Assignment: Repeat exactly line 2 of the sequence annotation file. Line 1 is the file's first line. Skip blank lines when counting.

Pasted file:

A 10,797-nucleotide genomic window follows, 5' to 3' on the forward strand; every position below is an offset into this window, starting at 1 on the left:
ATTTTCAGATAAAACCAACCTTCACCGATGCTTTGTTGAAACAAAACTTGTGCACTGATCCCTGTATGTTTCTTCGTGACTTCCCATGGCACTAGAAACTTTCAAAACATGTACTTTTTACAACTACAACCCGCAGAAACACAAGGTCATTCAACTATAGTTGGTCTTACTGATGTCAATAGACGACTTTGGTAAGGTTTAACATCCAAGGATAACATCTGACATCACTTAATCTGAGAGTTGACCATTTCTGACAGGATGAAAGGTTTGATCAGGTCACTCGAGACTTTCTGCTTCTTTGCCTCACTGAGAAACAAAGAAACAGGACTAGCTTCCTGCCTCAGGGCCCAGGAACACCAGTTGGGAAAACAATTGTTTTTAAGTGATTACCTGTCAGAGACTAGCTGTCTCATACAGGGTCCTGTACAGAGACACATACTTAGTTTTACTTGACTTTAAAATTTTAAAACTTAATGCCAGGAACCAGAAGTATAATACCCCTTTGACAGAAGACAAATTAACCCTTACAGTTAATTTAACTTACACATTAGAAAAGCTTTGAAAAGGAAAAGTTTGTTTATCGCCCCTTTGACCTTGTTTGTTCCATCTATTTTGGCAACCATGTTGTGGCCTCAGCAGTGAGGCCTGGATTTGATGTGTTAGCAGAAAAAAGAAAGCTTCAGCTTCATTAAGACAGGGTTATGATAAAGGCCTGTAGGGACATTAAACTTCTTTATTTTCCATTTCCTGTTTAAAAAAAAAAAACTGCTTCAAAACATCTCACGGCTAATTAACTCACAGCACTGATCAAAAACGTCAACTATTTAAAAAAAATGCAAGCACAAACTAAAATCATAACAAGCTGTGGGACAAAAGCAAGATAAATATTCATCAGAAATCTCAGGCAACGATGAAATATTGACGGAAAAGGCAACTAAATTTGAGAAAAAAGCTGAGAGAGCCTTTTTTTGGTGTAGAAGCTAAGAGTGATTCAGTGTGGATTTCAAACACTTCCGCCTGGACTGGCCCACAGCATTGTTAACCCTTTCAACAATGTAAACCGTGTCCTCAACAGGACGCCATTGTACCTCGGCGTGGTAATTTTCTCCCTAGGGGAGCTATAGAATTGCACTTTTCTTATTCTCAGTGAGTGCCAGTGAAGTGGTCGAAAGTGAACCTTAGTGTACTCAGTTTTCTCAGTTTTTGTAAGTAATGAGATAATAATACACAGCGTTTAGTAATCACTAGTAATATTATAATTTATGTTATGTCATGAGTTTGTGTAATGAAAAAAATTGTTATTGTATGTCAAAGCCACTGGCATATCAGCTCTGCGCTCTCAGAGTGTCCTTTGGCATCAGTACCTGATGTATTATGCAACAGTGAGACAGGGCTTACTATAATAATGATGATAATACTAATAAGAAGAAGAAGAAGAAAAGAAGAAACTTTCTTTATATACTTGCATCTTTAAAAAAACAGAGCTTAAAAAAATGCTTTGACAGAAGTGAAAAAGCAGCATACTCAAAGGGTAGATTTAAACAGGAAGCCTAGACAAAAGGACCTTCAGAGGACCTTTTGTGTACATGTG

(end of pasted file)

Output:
ATTTTCAGATAAAACCAACCTTCACCGATGCTTTGTTGAAACAAAACTTGTGCACTGATCCCTGTATGTTTCTTCGTGACTTCCCATGGCACTAGAAACTTTCAAAACATGTACTTTTTACAACTACAACCCGCAGAAACACAAGGTCATTCAACTATAGTTGGTCTTACTGATGTCAATAGACGACTTTGGTAAGGTTTAACATCCAAGGATAACATCTGACATCACTTAATCTGAGAGTTGACCATTTCTGACAGGATGAAAGGTTTGATCAGGTCACTCGAGACTTTCTGCTTCTTTGCCTCACTGAGAAACAAAGAAACAGGACTAGCTTCCTGCCTCAGGGCCCAGGAACACCAGTTGGGAAAACAATTGTTTTTAAGTGATTACCTGTCAGAGACTAGCTGTCTCATACAGGGTCCTGTACAGAGACACATACTTAGTTTTACTTGACTTTAAAATTTTAAAACTTAATGCCAGGAACCAGAAGTATAATACCCCTTTGACAGAAGACAAATTAACCCTTACAGTTAATTTAACTTACACATTAGAAAAGCTTTGAAAAGGAAAAGTTTGTTTATCGCCCCTTTGACCTTGTTTGTTCCATCTATTTTGGCAACCATGTTGTGGCCTCAGCAGTGAGGCCTGGATTTGATGTGTTAGCAGAAAAAAGAAAGCTTCAGCTTCATTAAGACAGGGTTATGATAAAGGCCTGTAGGGACATTAAACTTCTTTATTTTCCATTTCCTGTTTAAAAAAAAAAAACTGCTTCAAAACATCTCACGGCTAATTAACTCACAGCACTGATCAAAAACGTCAACTATTTAAAAAAAATGCAAGCACAAACTAAAATCATAACAAGCTGTGGGACAAAAGCAAGATAAATATTCATCAGAAATCTCAGGCAACGATGAAATATTGACGGAAAAGGCAACTAAATTTGAGAAAAAAGCTGAGAGAGCCTTTTTTTGGTGTAGAAGCTAAGAGTGATTCAGTGTGGATTTCAAACACTTCCGCCTGGACTGGCCCACAGCATTGTTAACCCTTTCAACAATGTAAACCGTGTCCTCAACAGGACGCCATTGTACCTCGGCGTGGTAATTTTCTCCCTAGGGGAGCTATAGAATTGCACTTTTCTTATTCTCAGTGAGTGCCAGTGAAGTGGTCGAAAGTGAACCTTAGTGTACTCAGTTTTCTCAGTTTTTGTAAGTAATGAGATAATAATACACAGCGTTTAGTAATCACTAGTAATATTATAATTTATGTTATGTCATGAGTTTGTGTAATGAAAAAAATTGTTATTGTATGTCAAAGCCACTGGCATATCAGCTCTGCGCTCTCAGAGTGTCCTTTGGCATCAGTACCTGATGTATTATGCAACAGTGAGACAGGGCTTACTATAATAATGATGATAATACTAATAAGAAGAAGAAGAAGAAAAGAAGAAACTTTCTTTATATACTTGCATCTTTAAAAAAACAGAGCTTAAAAAAATGCTTTGACAGAAGTGAAAAAGCAGCATACTCAAAGGGTAGATTTAAACAGGAAGCCTAGACAAAAGGACCTTCAGAGGACCTTTTGTGTACATGTG